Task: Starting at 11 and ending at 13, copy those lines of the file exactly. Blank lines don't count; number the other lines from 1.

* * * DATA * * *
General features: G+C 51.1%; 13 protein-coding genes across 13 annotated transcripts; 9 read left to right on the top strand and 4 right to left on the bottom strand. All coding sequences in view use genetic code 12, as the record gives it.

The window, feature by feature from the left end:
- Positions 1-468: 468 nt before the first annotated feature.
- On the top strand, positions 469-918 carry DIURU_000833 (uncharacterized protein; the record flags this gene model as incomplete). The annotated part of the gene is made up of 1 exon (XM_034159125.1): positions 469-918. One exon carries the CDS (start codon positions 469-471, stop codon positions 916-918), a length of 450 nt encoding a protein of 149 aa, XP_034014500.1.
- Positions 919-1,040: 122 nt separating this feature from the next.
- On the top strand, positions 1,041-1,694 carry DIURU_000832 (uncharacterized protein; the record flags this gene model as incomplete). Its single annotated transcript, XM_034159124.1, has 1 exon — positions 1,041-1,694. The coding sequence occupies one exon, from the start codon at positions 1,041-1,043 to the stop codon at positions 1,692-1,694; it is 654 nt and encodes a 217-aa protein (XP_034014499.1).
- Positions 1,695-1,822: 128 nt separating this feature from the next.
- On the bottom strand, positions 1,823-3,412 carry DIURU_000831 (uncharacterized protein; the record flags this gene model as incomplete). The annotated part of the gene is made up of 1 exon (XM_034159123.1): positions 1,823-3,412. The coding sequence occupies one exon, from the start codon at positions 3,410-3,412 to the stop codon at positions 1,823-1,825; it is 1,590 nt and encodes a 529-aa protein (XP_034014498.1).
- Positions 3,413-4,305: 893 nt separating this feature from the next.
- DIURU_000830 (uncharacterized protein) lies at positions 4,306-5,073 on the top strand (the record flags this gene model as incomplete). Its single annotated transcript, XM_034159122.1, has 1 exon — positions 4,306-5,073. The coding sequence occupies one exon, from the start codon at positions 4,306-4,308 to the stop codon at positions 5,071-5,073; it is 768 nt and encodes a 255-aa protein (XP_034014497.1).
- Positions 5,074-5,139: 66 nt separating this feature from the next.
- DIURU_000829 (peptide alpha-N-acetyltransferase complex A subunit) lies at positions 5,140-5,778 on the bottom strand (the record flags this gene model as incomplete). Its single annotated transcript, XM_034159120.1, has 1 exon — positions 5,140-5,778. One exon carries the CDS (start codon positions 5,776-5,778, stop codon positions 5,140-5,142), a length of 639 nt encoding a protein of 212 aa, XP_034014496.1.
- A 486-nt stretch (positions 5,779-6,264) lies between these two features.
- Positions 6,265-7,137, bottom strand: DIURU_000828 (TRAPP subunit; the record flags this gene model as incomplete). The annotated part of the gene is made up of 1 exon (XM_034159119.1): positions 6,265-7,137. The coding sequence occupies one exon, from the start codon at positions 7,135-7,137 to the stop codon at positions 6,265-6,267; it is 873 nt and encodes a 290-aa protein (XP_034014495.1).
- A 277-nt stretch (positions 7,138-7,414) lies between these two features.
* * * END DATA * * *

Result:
- Positions 5,074-5,139: 66 nt separating this feature from the next.
- DIURU_000829 (peptide alpha-N-acetyltransferase complex A subunit) lies at positions 5,140-5,778 on the bottom strand (the record flags this gene model as incomplete). Its single annotated transcript, XM_034159120.1, has 1 exon — positions 5,140-5,778. One exon carries the CDS (start codon positions 5,776-5,778, stop codon positions 5,140-5,142), a length of 639 nt encoding a protein of 212 aa, XP_034014496.1.
- A 486-nt stretch (positions 5,779-6,264) lies between these two features.